Advantage Contracting

Remodeling aids houses sell

For homeowners looking to market, that buyers are willing to remodel in the future doesn’t mean you can leave your home in fixer-upper condition. Most contractors say the market is searching for houses in excellent condition. “In many instances, buyers have lots of houses to select from,” states Dave Spetrino. “They are going to gravitate toward houses that need less work or possess the move-right-in feeling. Updating your home before you record it available will definitely increase the amount of prospects.”

The consensus is that people are looking to have a home that they will remain in for quite a while. Bob Peterson, the NAHB Remodelers Chair, states he’s heard less about resale one of homeowners in the previous six months than at any other time throughout his career. “People are staying home,” he states. “They need somewhere to earn their own.”

Before Photo

Carrie B Brunner

Projects concentrate on quality and sustainability

“We anticipate that the trend within the next several years will concentrate on remodeling. Those projects will add value to a home, while at precisely the exact same time providing better livability along with a fresh sense of style,” states Douglas Dick, AIA, of LDa Architecture and Interiors in Cambridge, Mass.”Sustainability will continue to be an important part of a remodel as homeowners work to reduce their energy costs while making a real effort to reside within an earth-friendly method.”

Remodeling to rise through 2012

As existing houses in the marketplace continue to age and the availability of property continues to decrease, odds are that the amount of remodels will continue to go up. “Our latest release of our Leading Indicator of Remodeling Activity suggests the year will begin slow, but gain momentum by the second half of the year,” says Abbe H. Will, a Research Analyst in the Joint Center for Housing Studies at Harvard University. “Continued improvements in the job market and housing market must make homeowners more confident about investing in their homes and project some of the larger discretionary projects they put off throughout the downturn.”

“The long and short of this is, I believe people are figuring out that the market is what it is,” says Mike Davis of TMT Home Remodelers in Central Oregon and chair of the State Remodelers Committee. “Even though we are not seeing a very considerable uptick in the market, we are not seeing it drop any further either. That essence of predictability serves well for the consuming public because they have some notion of what’s going to happen tomorrow.”

Tell us: Are you remodeling this season?

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Asian and Vintage Styles Mix at Eclectic Home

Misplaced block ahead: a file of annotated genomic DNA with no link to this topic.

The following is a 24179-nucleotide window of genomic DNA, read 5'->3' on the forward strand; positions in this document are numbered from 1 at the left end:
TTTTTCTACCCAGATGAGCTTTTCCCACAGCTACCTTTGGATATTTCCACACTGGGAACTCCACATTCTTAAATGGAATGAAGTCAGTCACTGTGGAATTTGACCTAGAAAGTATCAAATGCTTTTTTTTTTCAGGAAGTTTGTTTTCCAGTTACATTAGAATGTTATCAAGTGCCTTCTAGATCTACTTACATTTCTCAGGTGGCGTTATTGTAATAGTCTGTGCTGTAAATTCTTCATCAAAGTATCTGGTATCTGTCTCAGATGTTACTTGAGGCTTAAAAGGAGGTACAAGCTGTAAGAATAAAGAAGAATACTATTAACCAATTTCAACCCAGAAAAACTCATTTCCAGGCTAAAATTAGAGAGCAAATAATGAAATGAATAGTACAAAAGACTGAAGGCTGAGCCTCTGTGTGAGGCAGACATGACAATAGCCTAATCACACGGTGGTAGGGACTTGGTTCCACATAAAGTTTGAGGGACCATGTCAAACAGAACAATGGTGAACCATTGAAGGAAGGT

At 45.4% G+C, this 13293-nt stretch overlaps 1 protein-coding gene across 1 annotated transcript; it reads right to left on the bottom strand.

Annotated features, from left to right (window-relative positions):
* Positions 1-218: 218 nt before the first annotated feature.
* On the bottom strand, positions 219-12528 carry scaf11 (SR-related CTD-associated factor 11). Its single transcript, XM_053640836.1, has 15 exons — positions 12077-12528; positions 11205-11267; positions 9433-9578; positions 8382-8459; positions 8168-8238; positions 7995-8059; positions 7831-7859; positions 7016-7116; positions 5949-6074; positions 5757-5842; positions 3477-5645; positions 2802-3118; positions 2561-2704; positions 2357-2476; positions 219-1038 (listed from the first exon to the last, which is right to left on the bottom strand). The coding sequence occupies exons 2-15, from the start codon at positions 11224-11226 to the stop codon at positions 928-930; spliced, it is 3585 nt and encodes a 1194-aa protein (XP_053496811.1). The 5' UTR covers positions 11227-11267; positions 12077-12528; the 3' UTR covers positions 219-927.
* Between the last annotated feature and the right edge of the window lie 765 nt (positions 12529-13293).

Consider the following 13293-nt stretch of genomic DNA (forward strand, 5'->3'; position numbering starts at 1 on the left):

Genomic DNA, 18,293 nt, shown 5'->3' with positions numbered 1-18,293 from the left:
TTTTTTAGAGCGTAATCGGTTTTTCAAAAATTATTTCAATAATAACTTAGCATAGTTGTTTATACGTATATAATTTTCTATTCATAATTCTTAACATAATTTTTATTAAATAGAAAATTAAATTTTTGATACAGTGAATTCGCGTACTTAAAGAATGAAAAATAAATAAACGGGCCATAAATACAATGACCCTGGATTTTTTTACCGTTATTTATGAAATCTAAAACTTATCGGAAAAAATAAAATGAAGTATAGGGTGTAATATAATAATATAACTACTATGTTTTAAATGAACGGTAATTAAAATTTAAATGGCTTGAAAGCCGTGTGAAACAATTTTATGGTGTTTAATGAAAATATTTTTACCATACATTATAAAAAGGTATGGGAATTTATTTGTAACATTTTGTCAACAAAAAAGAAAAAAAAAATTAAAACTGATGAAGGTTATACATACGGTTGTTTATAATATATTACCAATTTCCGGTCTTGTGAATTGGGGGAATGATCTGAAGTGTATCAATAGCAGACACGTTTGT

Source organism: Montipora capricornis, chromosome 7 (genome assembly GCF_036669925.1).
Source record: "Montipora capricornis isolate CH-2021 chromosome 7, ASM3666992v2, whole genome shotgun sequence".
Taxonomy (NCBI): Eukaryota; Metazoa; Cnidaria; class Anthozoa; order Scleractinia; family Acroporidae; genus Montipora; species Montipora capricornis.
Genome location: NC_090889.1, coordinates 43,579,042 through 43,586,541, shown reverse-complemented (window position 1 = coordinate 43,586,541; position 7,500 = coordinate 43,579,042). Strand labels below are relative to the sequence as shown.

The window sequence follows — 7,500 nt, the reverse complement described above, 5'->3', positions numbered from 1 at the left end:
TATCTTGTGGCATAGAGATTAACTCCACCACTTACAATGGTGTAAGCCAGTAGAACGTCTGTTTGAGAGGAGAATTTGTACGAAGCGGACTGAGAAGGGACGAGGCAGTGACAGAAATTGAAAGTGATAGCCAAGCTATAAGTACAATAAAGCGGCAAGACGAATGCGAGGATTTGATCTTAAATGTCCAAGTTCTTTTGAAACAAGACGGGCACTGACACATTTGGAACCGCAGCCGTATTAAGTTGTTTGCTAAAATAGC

Dutch homeowners Petra Mens and Sander Van der Burg mixed several design styles to make a harmonious three-story home for their family. Situated in the newly built neighborhood of Wateringseveld, between the towns of Delft and The Hague, this contemporary home balances Asian influences with classic mid-century contemporary design pieces.

The couple fell in love with the area for its close proximity to the city, beaches and the historic town of Delft, where they own an inside décor boutique, Interieur Decor Delft. These factors, as well as the distance the home offered and family-friendly area, guided them to buy a block of land to construct their perfect home.

in a Glance
Who lives here: Petra Mens and Sander van der Burg
Location: Wateringseveld,The Netherlands
Size: 160 square meters,2 bedrooms, 1 bathroom

Holly Marder

“It’s rather difficult to describe the fashion of our property, because we like a good deal of things,” Mens says. “It’s contemporary, but it’s also warm, and though all those things are so different and come from different shops and boutiques, all of them work well together.”

Suspended over the coffee table would be the Bird Lamp composed of black paper cranes from Tas-ka. With its own handmade clustered origami birds, the unique light fixture brings together the Asian influences found in the rest of the space, such as the large imported antique Chinese cabinet in the dining area from Zen Lifestyle.

Light fixture: Bird Lamp by Tas-ka
Coffee table and sofa: Linteloo

Holly Marder

A subtle wall installation that doubles as a media stand separates the living room space from the open kitchen design. The charcoal grey sofas offer a cozy place to relax and admire the views outdoors. Teak’Sushi’ stools, which can be offered in the couple’s boutique, function as the perfect perch for coffee or a cocktaillounge.

Possessing an inside décor boutique has its advantages for the few, who completely endorse the products that they market in their boutique. “The products that we sell in our store are hand-picked by me, and I choose items that I would like to have in my home,” Mens says.

Light fixture: Bird Lamp from Tas-ka
Coffee table and sofas: Linteloo
Candlesticks: Ikea

Holly Marder

Holly Marder

The showstopping part in the dining area is the Non Random Light from Dutch design home Moooi. Designed by Bertjan Pot, the pendant projects light through an intricate net of epoxy and fiberglass strands, which gives off an organic softness while remaining quintessentially contemporary.

Paint colour: Hardwick White by Farrow & Ball

Holly Marder

The key accessory in this dining area vignette is a traditional George Nelson made Turbine Clock by design home Vitra. One of the most popular wall clocks made, the midcentury made brass Turbine Clock is now an icon in contemporary design.